Review: Y Defodau by Rebecca Roberts
If you want a novel which contains pretty much the full panoply of human emotions then Y Defodau is precisely that. It’s not as if you haven’t been warned. The cover blurb by Sian Northey declares that seldom does a novel make her cry but that this one most certainly did.
I’d suggest that perhaps that isn’t warning enough as I found myself pretty much shuddering at times and had the move the book lest the pages get tear-sodden. It’s what you might describe as having emotional maximum impact as Roberts puts you through the wringer and then some.
Its intriguing central character, Gwawr, is a non-religious celebrant who takes part in namings, weddings and funerals and is therefore often involved in rituals which span the spectrum from unbridled joy to complex grief, including rites of passage and acts of remembrance.
Gwawr is good at her job, which means she has built up a steady stream of work, even though she often decides not to charge people she knows, or otherwise forgets to charge for her services. She’s certainly not in it for the money.
But things go very much awry for her when she looks after the showbiz marriage of a soap actress Maxine Monroe to footballer Darren, a gaudy, nouveau riche affair held in the garden of, where else, their Cheshire mansion, where everything seems to be for show and arrayed for maximum effect.
When the bridegroom makes a brazen pass at her minutes before the ceremony Gwawr manages to shrug off his advances but afterwards a Twitter exchange with him soon spirals out of control after the new bride finds out.
What makes it doubly or trebly worse is the fact that someone has sent a slew of messages purporting to be from Gwawr, some of them being starkly pornographic.
When the newspapers get hold of them the ensuing scandal sees a rash of cancellations, as most of Gwawr’s clients disassociate themselves from her, following clunky headlines such as “Celebrant Tried to Steal Soap Queen’s Groom on Night of Wedding.’
Gwawr is soon stuggling to pay the bills and using foodbanks along with depending on the kindness of her family and sometimes of strangers to get by.
Dark night of the soul
One of the rays of light in her long, dark night of the soul comes from an unexpected source when she strikes up a friendship with Wayne, a dour, awkward countryman who comes into her life along with a companionable spaniel.
He is still deep in grief after the death by suicide of his wife, so clouds lour over him whatever the weather.
There’s the glimmer of romance but Wayne’s anger management, or rather his lack of any, finds him breaking a man’s nose at a funeral, then having to leave the area as he’s already been in gaol once before, after what he describes as the red mist settling over his eyes, a sure sign that violence is in the offing.
Rebecca Roberts negotiates all the emotional slaloms and chicanes of her story as a novelist very much in charge of both turns and twists and one supremely confident at the controls.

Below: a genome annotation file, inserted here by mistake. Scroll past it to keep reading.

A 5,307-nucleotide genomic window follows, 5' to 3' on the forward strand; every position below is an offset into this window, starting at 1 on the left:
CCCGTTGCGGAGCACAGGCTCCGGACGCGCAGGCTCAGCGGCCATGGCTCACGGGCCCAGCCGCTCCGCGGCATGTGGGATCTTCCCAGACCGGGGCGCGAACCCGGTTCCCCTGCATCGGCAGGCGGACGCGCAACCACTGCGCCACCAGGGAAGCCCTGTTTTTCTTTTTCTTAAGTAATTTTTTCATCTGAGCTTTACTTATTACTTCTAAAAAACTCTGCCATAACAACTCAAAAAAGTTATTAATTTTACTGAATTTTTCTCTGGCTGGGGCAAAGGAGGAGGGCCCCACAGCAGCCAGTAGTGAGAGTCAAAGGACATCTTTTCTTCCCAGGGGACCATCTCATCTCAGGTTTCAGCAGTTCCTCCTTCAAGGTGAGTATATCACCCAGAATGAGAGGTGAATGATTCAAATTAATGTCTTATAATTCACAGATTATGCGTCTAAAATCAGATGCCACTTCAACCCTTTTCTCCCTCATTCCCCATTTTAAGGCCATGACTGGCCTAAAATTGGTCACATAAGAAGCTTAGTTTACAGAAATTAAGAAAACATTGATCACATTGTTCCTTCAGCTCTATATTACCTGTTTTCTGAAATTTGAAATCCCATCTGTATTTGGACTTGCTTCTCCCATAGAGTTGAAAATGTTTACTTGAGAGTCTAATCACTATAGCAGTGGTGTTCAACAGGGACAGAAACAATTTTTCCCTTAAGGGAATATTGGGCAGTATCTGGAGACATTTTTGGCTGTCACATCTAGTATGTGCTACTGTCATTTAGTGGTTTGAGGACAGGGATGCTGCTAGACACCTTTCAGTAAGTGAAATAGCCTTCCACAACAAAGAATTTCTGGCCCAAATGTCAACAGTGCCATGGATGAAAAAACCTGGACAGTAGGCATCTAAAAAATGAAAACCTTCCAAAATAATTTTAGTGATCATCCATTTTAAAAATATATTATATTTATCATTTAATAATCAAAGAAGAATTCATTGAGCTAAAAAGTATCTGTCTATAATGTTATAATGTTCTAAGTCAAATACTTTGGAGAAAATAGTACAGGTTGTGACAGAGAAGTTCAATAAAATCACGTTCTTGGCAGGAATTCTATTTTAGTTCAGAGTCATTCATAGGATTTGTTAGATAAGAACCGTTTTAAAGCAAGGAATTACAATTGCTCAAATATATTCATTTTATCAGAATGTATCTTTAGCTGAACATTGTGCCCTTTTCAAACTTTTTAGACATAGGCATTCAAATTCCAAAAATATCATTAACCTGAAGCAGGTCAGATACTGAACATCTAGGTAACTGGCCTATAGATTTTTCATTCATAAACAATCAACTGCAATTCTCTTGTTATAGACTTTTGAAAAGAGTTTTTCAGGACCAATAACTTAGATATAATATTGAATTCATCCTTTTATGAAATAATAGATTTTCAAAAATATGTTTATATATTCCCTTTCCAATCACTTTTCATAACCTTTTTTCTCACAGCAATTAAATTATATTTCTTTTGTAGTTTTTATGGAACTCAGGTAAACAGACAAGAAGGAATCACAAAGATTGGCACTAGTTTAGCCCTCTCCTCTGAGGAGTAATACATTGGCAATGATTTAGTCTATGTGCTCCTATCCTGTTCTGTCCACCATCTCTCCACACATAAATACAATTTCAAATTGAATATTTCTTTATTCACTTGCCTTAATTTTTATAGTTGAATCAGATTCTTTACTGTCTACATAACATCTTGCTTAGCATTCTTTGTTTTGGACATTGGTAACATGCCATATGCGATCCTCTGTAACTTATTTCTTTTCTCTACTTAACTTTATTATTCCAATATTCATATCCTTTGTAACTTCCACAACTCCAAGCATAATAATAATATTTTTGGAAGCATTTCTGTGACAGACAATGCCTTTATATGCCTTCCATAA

She assembles a busy, lively cast of characters and breathes life into them as if she has spare oxygen tanks and does so within an intriguing narrative structure which allows her to weave in soap-queen Maxine’s wishlist, or maybe that should be dictats for her happy day, Gwawr’s preparatory notes for funerals and namings and even a judicious collection of press cuttings which help advance the story and deepen our understanding of the characters.
Quiet power of love
But at the heart of all this is Gwawr’s own unspoken grief, caused by the death of a child and it’s here than the novel descends into some unfathomable depths of misery, loss and absence.
If we were on Gwawr’s side to begin with – not least because of her effortless kindness and concern for others – then we now find ourselves fully rooting for her, almost as if she’s a close friend.
And so when fortune starts to smile on her again we the readers find ourselves smiling too, in part because of the respite this brings from all the upsets in her life but also because we’re reminded that one of the pulsing, heartening subjects of the book is the quiet power of love to transcend misery and bad luck and to heal all manner of pain.
So, without giving too much away, let me say that that redemptive, healing quality of love comes very much to the fore at the novel’s close which, in turn, engenders happiness of the most communicable kind.
A happy ending, yes, to a novel which confirms Rebecca Roberts’ growing reputation as one of our most skilful novelists.
Like her other novels Y Defodau once again details the travails and tests faced by a compellingly drawn and resiliently strong woman, whose strength is found in such things as compassion and care, not least when she learns to apply such qualities to herself.
Learning to love oneself is just one of the many life lessons woven into this fine novel which will hopefully one day be translated so that even more readers can get to meet Gwawr, which name translates as Dawn, and encounter the various people who help get her through the day.
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